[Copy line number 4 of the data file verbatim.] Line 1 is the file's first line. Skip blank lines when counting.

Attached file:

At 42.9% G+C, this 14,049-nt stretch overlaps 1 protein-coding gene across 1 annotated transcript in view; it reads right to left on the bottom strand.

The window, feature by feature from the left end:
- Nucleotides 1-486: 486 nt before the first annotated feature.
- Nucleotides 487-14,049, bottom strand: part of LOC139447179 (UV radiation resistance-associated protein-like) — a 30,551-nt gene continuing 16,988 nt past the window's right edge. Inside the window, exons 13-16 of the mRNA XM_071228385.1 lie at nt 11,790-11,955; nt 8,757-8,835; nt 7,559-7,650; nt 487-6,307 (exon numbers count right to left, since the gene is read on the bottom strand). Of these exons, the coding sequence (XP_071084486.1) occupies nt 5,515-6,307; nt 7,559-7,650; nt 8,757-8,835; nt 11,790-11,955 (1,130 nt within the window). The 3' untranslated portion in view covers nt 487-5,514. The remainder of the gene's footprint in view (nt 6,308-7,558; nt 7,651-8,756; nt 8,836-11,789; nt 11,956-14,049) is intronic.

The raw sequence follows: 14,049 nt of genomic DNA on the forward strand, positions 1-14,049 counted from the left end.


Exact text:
- Nucleotides 487-14,049, bottom strand: part of LOC139447179 (UV radiation resistance-associated protein-like) — a 30,551-nt gene continuing 16,988 nt past the window's right edge. Inside the window, exons 13-16 of the mRNA XM_071228385.1 lie at nt 11,790-11,955; nt 8,757-8,835; nt 7,559-7,650; nt 487-6,307 (exon numbers count right to left, since the gene is read on the bottom strand). Of these exons, the coding sequence (XP_071084486.1) occupies nt 5,515-6,307; nt 7,559-7,650; nt 8,757-8,835; nt 11,790-11,955 (1,130 nt within the window). The 3' untranslated portion in view covers nt 487-5,514. The remainder of the gene's footprint in view (nt 6,308-7,558; nt 7,651-8,756; nt 8,836-11,789; nt 11,956-14,049) is intronic.